I have been thinking about this all night–I am not sure how a committee would discuss this. Comparing a book to another work is not part of the process, at least according to the criteria. The discussion would probably stick very closely to the illustrations and story: did the illustrator achieve his or her goal? Is the art excellent? How does the illustrator tell his story? Why did he choose this particular style?
    Things like that.
    Now, that is not to say that other issues do not come up either spoken or unspoken, but the discussion stays very very close to the terms and criteria.

  5. JudiAnne Reppucci says:

    I haven’t seen the book but even part way through the description my reaction was “This is Red Balloon with birds”.

  6. Martha V. Parravano Martha V. Parravano says:

    Interesting! That seems rather hand-tying for committee members — they could say that a book was derivative but not of what?

  7. Martha V. Parravano Martha V. Parravano says:

    About BULLY: The thing I appreciate most about BULLY is, as Robin noted, its visual representation of the main character’s emotional state. It’s so simple but so effective, and the series of page turns in which we see the bull(y) deflate like a balloon someone has just let the air out of is just sublime. I think the telling here transcends the message–although I wonder if the solution is a tad simplistic? Maybe not, though, for the intended audience.

    About BLUEBIRD: Again, as Robin said, it’s all about how the palette reveals the emotions and how the panels progress the story — to me this is a true picture book/graphic novel hybrid. I do wonder about the inclusion of that billboard advertising the book BLUEBIRD … which I get is a playful little meta thing, but I wonder what Caldecott committees make of it.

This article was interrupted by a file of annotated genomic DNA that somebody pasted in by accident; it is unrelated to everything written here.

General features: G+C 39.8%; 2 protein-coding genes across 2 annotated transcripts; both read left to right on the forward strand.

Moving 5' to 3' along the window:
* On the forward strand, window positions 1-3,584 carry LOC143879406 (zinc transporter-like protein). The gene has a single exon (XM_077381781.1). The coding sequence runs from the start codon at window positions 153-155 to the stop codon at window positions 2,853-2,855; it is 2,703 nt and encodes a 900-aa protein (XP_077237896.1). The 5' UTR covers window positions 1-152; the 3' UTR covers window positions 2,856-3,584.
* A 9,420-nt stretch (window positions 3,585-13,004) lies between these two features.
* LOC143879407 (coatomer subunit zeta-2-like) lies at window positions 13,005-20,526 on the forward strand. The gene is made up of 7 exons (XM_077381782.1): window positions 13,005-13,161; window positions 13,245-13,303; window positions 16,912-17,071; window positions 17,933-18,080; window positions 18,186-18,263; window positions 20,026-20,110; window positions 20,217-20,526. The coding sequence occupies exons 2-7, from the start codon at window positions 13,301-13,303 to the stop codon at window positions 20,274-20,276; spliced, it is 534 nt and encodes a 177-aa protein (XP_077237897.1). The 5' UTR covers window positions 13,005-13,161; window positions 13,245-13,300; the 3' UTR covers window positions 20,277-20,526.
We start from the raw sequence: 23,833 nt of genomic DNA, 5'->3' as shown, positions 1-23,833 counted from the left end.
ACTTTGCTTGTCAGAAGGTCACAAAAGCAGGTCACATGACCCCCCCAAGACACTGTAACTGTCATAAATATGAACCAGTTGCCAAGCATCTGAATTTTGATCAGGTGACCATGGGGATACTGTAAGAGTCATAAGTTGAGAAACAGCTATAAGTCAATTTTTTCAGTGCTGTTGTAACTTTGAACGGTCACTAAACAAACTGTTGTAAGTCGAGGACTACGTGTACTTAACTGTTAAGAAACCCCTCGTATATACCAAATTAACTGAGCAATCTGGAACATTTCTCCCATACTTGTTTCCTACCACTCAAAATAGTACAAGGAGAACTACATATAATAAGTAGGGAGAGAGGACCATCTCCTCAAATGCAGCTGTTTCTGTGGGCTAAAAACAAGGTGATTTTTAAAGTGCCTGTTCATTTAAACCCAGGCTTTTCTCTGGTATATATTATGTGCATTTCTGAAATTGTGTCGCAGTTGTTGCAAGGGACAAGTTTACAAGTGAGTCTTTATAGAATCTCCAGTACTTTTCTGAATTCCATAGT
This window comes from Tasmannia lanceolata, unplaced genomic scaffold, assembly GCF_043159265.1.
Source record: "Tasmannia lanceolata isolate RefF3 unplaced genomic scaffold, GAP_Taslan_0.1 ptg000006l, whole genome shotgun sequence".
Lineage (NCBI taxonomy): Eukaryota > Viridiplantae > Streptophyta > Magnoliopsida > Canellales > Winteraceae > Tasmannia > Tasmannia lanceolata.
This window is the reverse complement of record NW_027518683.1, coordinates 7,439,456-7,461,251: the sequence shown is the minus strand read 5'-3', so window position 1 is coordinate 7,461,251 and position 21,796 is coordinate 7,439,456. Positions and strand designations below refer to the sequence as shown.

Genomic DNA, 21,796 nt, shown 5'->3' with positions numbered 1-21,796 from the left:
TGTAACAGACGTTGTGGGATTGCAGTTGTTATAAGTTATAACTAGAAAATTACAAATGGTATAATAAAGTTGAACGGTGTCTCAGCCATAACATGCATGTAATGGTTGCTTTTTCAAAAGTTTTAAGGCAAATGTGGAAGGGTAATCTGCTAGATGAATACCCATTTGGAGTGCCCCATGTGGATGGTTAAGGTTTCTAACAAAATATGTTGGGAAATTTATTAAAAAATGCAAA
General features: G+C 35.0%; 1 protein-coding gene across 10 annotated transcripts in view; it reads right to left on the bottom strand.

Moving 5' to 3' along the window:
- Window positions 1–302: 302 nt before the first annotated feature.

8. I think that books which lift heavily from other, earlier works, should be evaluated a bit more critically than original work. It’s a question of ethics, if that doesn’t sound too old fashioned. Creating an original work of art is an amazing, arduous feat. I am in awe of those people, whether musicians, painters, writers, or picture book creators, who have done it. They give a great gift of themselves to humanity.
    Revising another person’s work also takes skill and craft. And the capacity to be truly inspired by others is admirable And of course, all artists borrow and use a collective bin of collage supplies. But I do feel less inclined to wholly embrace and truly admire a work when it’s (and this can be hard to determine) derivative. All that said, now I need to read BLUEBIRD.

  9. This is straying from what you all are discussing, but here goes anyway …

    Re Bluebird: I sometimes sense this disdain for picture books with open endings, and I wonder if that will hurt Bluebird’s chances. I, personally, think this picture book does the kinds of things a committee likes to see (Martha mentioned, for instance, how the palette reveals emotions, and there’s much, much more), and I really like it. But it has an ending so open to interpretation that, sadly, I think it turns many readers off. I got this sense from Jacqueline Woodson’s Each Kindness, illustrated by E.B. Lewis, last year. I was surprised by the number of people I talked to who were frustrated by the very open ending.